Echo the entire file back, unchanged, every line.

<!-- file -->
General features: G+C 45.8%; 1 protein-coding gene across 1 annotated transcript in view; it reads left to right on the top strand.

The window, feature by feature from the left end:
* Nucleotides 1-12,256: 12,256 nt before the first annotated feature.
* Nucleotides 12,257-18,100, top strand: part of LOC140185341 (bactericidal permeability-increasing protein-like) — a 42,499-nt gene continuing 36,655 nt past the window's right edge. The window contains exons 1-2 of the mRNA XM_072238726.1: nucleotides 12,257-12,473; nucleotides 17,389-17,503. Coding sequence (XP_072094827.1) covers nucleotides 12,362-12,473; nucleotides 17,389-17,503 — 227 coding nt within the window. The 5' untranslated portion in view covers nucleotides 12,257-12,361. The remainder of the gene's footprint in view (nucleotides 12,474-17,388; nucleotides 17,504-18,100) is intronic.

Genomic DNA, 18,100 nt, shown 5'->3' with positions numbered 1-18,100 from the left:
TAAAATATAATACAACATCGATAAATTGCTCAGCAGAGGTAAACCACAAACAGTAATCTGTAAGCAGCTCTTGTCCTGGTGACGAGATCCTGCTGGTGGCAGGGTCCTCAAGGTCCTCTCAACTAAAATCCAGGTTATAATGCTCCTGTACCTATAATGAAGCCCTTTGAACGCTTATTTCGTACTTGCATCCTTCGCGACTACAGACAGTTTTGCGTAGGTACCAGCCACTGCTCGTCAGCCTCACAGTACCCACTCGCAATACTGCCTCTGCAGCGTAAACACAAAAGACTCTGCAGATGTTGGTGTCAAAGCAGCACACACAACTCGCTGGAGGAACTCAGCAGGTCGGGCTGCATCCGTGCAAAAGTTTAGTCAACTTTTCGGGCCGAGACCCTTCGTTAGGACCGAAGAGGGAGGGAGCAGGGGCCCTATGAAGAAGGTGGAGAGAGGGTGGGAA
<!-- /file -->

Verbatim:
General features: G+C 45.8%; 1 protein-coding gene across 1 annotated transcript in view; it reads left to right on the top strand.

The window, feature by feature from the left end:
* Nucleotides 1-12,256: 12,256 nt before the first annotated feature.
* Nucleotides 12,257-18,100, top strand: part of LOC140185341 (bactericidal permeability-increasing protein-like) — a 42,499-nt gene continuing 36,655 nt past the window's right edge. The window contains exons 1-2 of the mRNA XM_072238726.1: nucleotides 12,257-12,473; nucleotides 17,389-17,503. Coding sequence (XP_072094827.1) covers nucleotides 12,362-12,473; nucleotides 17,389-17,503 — 227 coding nt within the window. The 5' untranslated portion in view covers nucleotides 12,257-12,361. The remainder of the gene's footprint in view (nucleotides 12,474-17,388; nucleotides 17,504-18,100) is intronic.

Genomic DNA, 18,100 nt, shown 5'->3' with positions numbered 1-18,100 from the left:
TAAAATATAATACAACATCGATAAATTGCTCAGCAGAGGTAAACCACAAACAGTAATCTGTAAGCAGCTCTTGTCCTGGTGACGAGATCCTGCTGGTGGCAGGGTCCTCAAGGTCCTCTCAACTAAAATCCAGGTTATAATGCTCCTGTACCTATAATGAAGCCCTTTGAACGCTTATTTCGTACTTGCATCCTTCGCGACTACAGACAGTTTTGCGTAGGTACCAGCCACTGCTCGTCAGCCTCACAGTACCCACTCGCAATACTGCCTCTGCAGCGTAAACACAAAAGACTCTGCAGATGTTGGTGTCAAAGCAGCACACACAACTCGCTGGAGGAACTCAGCAGGTCGGGCTGCATCCGTGCAAAAGTTTAGTCAACTTTTCGGGCCGAGACCCTTCGTTAGGACCGAAGAGGGAGGGAGCAGGGGCCCTATGAAGAAGGTGGAGAGAGGGTGGGAA